the long hair growing on the back of or around the neck and neighboring parts of some animals, as the horse or lion.
Informal. (on a human being) a head of distinctively long and thick or rough hair.

Origin of mane

before 900; Middle English; Old English manu; cognate with German Mähne, Dutch manen, Old Norse mǫn
Related formsmaned, adjectivemane·less, adjectiveun·maned, adjective Unabridged Based on the Random House Unabridged Dictionary, © Random House, Inc. 2019

Examples from the Web for mane

Contemporary Examples of mane

Historical Examples of mane

  • Well had he deserved his native name of Bwana Nyele--the master with the mane.

    The Leopard Woman

    Stewart Edward White

  • Tito's mane bristled with mixed feelings at the sight of one of her own kind.

    Johnny Bear

    E. T. Seton

  • Good Indian twisted a wisp of mane in his fingers, and frowned abstractedly.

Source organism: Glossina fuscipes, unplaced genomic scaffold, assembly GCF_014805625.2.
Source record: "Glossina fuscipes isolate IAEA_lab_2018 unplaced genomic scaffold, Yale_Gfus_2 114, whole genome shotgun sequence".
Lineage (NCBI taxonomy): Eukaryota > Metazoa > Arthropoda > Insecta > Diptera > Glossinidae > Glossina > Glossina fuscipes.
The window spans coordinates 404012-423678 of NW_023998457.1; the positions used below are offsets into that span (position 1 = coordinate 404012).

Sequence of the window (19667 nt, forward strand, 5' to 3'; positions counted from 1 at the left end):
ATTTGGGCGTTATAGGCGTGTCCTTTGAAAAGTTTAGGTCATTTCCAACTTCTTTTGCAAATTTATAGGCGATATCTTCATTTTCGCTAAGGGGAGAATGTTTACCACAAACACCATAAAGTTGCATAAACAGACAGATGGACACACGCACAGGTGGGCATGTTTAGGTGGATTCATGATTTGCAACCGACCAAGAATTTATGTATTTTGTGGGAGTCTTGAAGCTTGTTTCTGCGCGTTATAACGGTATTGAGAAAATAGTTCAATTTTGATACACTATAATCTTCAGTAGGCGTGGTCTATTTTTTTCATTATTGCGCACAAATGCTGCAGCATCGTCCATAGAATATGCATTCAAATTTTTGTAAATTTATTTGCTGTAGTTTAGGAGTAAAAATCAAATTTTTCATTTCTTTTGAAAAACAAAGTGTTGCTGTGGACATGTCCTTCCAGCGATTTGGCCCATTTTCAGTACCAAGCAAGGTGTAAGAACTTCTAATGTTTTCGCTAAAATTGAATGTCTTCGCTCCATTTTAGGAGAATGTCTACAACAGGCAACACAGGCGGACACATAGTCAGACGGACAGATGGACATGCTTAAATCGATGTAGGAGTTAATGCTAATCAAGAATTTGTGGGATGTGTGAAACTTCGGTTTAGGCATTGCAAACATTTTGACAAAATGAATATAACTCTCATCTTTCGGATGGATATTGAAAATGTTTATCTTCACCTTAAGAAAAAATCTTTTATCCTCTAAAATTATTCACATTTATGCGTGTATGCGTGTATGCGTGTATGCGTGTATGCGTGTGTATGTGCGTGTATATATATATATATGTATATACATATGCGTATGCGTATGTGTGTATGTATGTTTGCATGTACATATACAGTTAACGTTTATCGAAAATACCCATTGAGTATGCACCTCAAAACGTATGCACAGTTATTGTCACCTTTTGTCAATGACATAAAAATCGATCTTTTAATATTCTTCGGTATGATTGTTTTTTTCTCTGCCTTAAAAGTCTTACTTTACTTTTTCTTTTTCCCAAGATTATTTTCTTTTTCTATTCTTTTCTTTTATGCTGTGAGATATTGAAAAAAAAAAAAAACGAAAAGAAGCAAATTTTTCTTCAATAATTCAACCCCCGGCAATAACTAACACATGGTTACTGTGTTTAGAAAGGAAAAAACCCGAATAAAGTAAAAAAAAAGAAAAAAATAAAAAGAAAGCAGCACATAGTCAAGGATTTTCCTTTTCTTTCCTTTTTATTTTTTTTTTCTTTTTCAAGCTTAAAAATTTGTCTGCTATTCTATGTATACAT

Good Indian

    B. M. Bower

  • He coloured, and played with the mane again, but answered—‘No, I think not.’

  • (springing forward angrily) And is it me you mane, young man?

British Dictionary definitions for mane



the long coarse hair that grows from the crest of the neck in such mammals as the lion and horse
long thick human hair
Derived Formsmaned, adjectivemaneless, adjective

Word Origin for mane

Old English manu; related to Old High German mana, Old Norse mön, and perhaps to Old English mene and Old High German menni necklace
Collins English Dictionary - Complete & Unabridged 2012 Digital Edition © William Collins Sons & Co. Ltd. 1979, 1986 © HarperCollins Publishers 1998, 2000, 2003, 2005, 2006, 2007, 2009, 2012

Word Origin and History for mane

Old English manu "mane," from Proto-Germanic *mano (cf. Old Norse mön, Old Frisian mana, Middle Dutch mane, Dutch manen, Old High German mana, German Mähne "mane"), from PIE *mon- "neck, nape of the neck" (cf. Sanskrit manya "nape of the neck," Old English mene "necklace," Latin monile "necklace," Welsh mwng "mane," Old Church Slavonic monisto, Old Irish muin "neck").

Online Etymology Dictionary, © 2010 Douglas Harper